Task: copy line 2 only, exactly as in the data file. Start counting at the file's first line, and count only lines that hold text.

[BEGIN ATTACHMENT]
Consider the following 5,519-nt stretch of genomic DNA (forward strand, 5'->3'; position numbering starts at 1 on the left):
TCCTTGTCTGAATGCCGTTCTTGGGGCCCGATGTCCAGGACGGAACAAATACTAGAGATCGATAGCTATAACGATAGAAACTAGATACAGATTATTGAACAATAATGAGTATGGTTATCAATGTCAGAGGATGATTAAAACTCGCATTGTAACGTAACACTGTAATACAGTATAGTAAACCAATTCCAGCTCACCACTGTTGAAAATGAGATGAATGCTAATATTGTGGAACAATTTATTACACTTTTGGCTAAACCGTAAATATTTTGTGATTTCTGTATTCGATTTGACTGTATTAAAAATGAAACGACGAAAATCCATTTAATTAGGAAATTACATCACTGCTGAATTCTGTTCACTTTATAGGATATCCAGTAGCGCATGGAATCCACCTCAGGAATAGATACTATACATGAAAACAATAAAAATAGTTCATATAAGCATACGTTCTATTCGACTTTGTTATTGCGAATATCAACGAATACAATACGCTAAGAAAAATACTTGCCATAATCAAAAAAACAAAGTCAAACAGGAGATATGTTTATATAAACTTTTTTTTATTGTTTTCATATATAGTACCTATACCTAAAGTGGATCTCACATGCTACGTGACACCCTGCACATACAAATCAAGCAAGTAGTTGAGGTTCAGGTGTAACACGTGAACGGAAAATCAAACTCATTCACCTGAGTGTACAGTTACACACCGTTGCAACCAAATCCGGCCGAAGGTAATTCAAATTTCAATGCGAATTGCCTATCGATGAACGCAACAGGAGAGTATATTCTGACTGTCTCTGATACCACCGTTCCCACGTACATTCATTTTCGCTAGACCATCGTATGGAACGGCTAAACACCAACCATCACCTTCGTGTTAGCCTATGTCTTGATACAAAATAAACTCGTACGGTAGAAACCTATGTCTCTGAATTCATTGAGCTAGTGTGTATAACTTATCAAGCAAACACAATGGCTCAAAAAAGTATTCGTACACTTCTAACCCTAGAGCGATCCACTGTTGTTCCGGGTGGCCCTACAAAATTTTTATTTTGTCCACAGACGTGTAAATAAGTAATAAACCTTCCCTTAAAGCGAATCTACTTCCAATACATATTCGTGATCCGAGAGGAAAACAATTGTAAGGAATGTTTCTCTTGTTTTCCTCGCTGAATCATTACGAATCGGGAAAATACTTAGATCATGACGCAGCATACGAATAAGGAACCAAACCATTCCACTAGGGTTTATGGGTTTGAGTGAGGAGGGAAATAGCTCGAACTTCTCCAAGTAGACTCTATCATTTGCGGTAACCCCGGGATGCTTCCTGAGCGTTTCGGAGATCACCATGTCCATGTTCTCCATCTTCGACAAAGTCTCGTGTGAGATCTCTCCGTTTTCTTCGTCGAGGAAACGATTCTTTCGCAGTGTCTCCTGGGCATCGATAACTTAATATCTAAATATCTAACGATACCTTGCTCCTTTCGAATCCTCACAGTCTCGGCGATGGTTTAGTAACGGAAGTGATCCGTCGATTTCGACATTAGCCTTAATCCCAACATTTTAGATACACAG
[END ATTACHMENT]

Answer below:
TCCTTGTCTGAATGCCGTTCTTGGGGCCCGATGTCCAGGACGGAACAAATACTAGAGATCGATAGCTATAACGATAGAAACTAGATACAGATTATTGAACAATAATGAGTATGGTTATCAATGTCAGAGGATGATTAAAACTCGCATTGTAACGTAACACTGTAATACAGTATAGTAAACCAATTCCAGCTCACCACTGTTGAAAATGAGATGAATGCTAATATTGTGGAACAATTTATTACACTTTTGGCTAAACCGTAAATATTTTGTGATTTCTGTATTCGATTTGACTGTATTAAAAATGAAACGACGAAAATCCATTTAATTAGGAAATTACATCACTGCTGAATTCTGTTCACTTTATAGGATATCCAGTAGCGCATGGAATCCACCTCAGGAATAGATACTATACATGAAAACAATAAAAATAGTTCATATAAGCATACGTTCTATTCGACTTTGTTATTGCGAATATCAACGAATACAATACGCTAAGAAAAATACTTGCCATAATCAAAAAAACAAAGTCAAACAGGAGATATGTTTATATAAACTTTTTTTTATTGTTTTCATATATAGTACCTATACCTAAAGTGGATCTCACATGCTACGTGACACCCTGCACATACAAATCAAGCAAGTAGTTGAGGTTCAGGTGTAACACGTGAACGGAAAATCAAACTCATTCACCTGAGTGTACAGTTACACACCGTTGCAACCAAATCCGGCCGAAGGTAATTCAAATTTCAATGCGAATTGCCTATCGATGAACGCAACAGGAGAGTATATTCTGACTGTCTCTGATACCACCGTTCCCACGTACATTCATTTTCGCTAGACCATCGTATGGAACGGCTAAACACCAACCATCACCTTCGTGTTAGCCTATGTCTTGATACAAAATAAACTCGTACGGTAGAAACCTATGTCTCTGAATTCATTGAGCTAGTGTGTATAACTTATCAAGCAAACACAATGGCTCAAAAAAGTATTCGTACACTTCTAACCCTAGAGCGATCCACTGTTGTTCCGGGTGGCCCTACAAAATTTTTATTTTGTCCACAGACGTGTAAATAAGTAATAAACCTTCCCTTAAAGCGAATCTACTTCCAATACATATTCGTGATCCGAGAGGAAAACAATTGTAAGGAATGTTTCTCTTGTTTTCCTCGCTGAATCATTACGAATCGGGAAAATACTTAGATCATGACGCAGCATACGAATAAGGAACCAAACCATTCCACTAGGGTTTATGGGTTTGAGTGAGGAGGGAAATAGCTCGAACTTCTCCAAGTAGACTCTATCATTTGCGGTAACCCCGGGATGCTTCCTGAGCGTTTCGGAGATCACCATGTCCATGTTCTCCATCTTCGACAAAGTCTCGTGTGAGATCTCTCCGTTTTCTTCGTCGAGGAAACGATTCTTTCGCAGTGTCTCCTGGGCATCGATAACTTAATATCTAAATATCTAACGATACCTTGCTCCTTTCGAATCCTCACAGTCTCGGCGATGGTTTAGTAACGGAAGTGATCCGTCGATTTCGACATTAGCCTTAATCCCAACATTTTAGATACACAG